Colleges offer counselors plush trips

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A downtown dinner and boat cruise, followed by a night in an upscale hotel room may sound like a prom package, but is actually part of the treatment high school guidance counselors may receive when they visit Marquette's campus.

Jennifer Machacek, associate dean of admissions, said such treatment for high school counselors is the norm among universities nationwide. Experts, however, say ethical problems could arise from granting such gifts to people who are in a position to sway high school students' college choices.

Machacek said there are group programs for guidance counselors that include a tour of campus, including most on-campus buildings and residence halls. Then the counselors are split into two groups. One group is sent to a student panel, the other to a faculty panel.

The university pays to take the counselors out for dinner, Machacek said. In the past, the Edleweiss dinner and boat cruise, as well as a dinner at the Milwaukee Art Museum, have been used with the intention of showing off the city.

In the summer, counselors are put in residence halls, normally Straz Tower, but otherwise they share double rooms at the Wyndham or Pfister hotels at a reduced rate negotiated by the university.

At most, Machacek said, the university pays $25 to $30 a person for dinner, and $50 to $80 a person for hotel costs.

Ethicists say the university can bring counselors to the schools, feed and house them, but they must be careful to avoid causing conflicts of interest.

"It's OK for a university to bring (counselors) in, give them meals and all that stuff," said William Starr, interim director of Marquette's Center for Ethics. "But it's not good if the university was making sweetheart deals."

Offering money or gifts beyond the norm is wrong, Starr said.

The National Association for College Admission Counseling's "principles of good practice" specifically bans payment to guidance counselors for recommending schools, but says nothing about guidance counselor trips.

The university also participates with Ripon College, the University of Wisconsin-Madison, Beloit College and Lawrence University in COWS, or Counselors Observing Wisconsin Schools. Although each school pays $5,000 per year to bring in the 44 counselors, the cost is worth it, Machacek said.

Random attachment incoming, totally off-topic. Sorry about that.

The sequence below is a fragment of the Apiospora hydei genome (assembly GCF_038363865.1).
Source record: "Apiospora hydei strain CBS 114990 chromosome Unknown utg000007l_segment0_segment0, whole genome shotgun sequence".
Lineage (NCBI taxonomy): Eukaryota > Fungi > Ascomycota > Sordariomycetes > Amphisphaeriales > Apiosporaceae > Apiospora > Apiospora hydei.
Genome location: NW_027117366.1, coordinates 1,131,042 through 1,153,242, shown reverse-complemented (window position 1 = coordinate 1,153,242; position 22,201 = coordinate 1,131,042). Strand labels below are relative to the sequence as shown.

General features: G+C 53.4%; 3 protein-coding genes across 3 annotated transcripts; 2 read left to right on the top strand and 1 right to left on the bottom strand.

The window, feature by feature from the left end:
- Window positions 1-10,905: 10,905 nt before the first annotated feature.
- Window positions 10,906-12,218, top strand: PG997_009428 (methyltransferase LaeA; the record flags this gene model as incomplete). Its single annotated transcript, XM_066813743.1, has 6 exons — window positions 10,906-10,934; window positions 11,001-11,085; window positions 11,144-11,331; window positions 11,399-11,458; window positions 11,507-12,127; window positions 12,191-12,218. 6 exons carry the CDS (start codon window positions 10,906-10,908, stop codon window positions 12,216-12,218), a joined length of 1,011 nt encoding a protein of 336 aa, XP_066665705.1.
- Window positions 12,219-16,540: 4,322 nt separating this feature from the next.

"Of the schools we have had in COWS over the last 10 years, 65 percent will send us at least one application," Machacek said.

In fact, most costs to bring in school counselors pay for themselves, since high schools whose counselors attend often send students here.

"The long-term benefits of the programs outweigh the cost," Machacek said.

High school counselors said they enjoy the visits to universities and consider the trips especially useful when advising students.

"It's helpful to have as much exposure to students (at a university) as possible," said Theresa Wright, a senior counselor at Benet Academy in Lisle, Ill. She said because of guidance counselor programs, she has seen universities in California, New York and throughout the Midwest.

"I feel well-informed after visiting a campus," Wright said. She said she was unaware of any unethical activity from college admissions counselors.

Machacek said the practice of inviting counselors to a university or group of universities is becoming more common and said she was aware of numerous multi-college programs.

"(Guidance counselor programs) definitely (are) not something done only here," Machacek said.

The Wisconsin Association for College Admission Counseling sponsors "Northern Exposure" for Illinois high school guidance counselors to acquaint them with Wisconsin's universities, she said.

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